"Now why would I do that?" he asked mildly, and ate another piece of chocolate. "You can't expect others to defend you, Joanne. It's the first responsibility of any Djinn. Preserve your life. Then preserve your freedom."

I didn't have the energy to spare for a reply. I was looking for a vulnerability, and trying to keep its teeth and claws away from my vulnerability-that silver cord stretching off to the horizon. So fragile, my God, no wonder Jonathan was afraid of leaving David tethered to me-David was vulnerable, too, through me . . .

Behind the coal black skin and shifting aura like an rainbow oil slick, there was something even darker inside the Ifrit, but soft. Fragile.

On the aetheric, I extended my hand and felt metal claws slide free. They were bright and sharp as starlight, translucent as crystal.

I slapped aside the Ifrit's tearing attack and plunged those knifelike claws home into its body, not to rip or savage, but to deliver something else.

Light.

Darkness into light.

One thing into another.

Transmutation.

The Ifrit turned pale, translucent, insubstantial, and for a second I heard its cry of joy echo through the aetheric, high and beautiful and strange, and then- pop-it was gone.

And I was lying on the floor of Patrick's ugly, overdone living room, staring up at a ceiling painted with pornographic renderings in the style of the Sistine Chapel. My Djinn senses were still locked on full, and every damn thing in the place had a history, sweaty and heavy in my head. I wanted to laugh, but I was too tired.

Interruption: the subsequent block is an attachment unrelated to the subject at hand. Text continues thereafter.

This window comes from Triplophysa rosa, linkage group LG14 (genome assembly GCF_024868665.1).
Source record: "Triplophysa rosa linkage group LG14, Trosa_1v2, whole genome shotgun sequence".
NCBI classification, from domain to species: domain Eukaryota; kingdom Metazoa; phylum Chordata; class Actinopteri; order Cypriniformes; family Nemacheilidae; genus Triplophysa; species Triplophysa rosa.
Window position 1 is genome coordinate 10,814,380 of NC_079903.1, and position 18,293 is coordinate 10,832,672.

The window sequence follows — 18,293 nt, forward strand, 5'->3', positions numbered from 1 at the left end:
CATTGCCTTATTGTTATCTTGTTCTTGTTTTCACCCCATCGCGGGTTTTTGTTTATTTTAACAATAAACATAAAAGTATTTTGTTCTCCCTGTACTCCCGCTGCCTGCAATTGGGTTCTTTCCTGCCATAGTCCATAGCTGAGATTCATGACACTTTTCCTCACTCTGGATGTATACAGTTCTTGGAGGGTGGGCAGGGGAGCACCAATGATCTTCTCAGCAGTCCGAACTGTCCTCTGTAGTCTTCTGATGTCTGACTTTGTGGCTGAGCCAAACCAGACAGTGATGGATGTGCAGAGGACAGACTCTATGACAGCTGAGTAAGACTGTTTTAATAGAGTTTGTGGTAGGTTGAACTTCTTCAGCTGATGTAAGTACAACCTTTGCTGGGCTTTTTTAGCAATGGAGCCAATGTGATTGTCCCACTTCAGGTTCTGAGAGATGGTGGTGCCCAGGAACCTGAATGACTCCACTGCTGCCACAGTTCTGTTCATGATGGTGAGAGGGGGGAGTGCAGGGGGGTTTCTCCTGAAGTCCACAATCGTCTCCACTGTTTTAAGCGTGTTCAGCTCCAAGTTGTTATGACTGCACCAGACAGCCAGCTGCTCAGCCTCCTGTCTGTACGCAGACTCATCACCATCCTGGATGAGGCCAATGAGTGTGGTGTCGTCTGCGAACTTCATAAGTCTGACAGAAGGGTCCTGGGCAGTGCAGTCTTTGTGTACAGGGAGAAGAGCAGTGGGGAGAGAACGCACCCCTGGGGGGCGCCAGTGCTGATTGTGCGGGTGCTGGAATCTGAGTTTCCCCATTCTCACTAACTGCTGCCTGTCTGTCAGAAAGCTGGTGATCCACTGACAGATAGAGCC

Patrick looked no more like Santa Claus than I did, when I examined him with those senses. No, he was big, tough, cold, and more than a little puzzled.

"Interesting," he said, and took up another palmful of sugar. This time he made an Andes mint, complete with wrapper. He offered it to me. "How did you know to do that?"

"Transmutation," I said, still lying flat on the over-colored carpet. I lifted my hands and looked at them, flexed a muscle that existed only in the aetheric. Silver-tipped claws, as delicate as frost, slid from my fingertips. "You said she was hungry. I fed her."

"Yes," he agreed softly, with a doubting undertone of wonder. "So you did."

I took the mint, unwrapped it, and let it dissolve into a sweet edge of mint in my mouth. Taste was different now. Brighter. Sharper. The shiny green paper of the wrapper had a texture to it like nothing I'd ever felt before.

"So," he said as I savored the taste. "Round Two?"

I'd just almost died, and for some reason I couldn't stop a giggle that worked its way all the way up from my guts.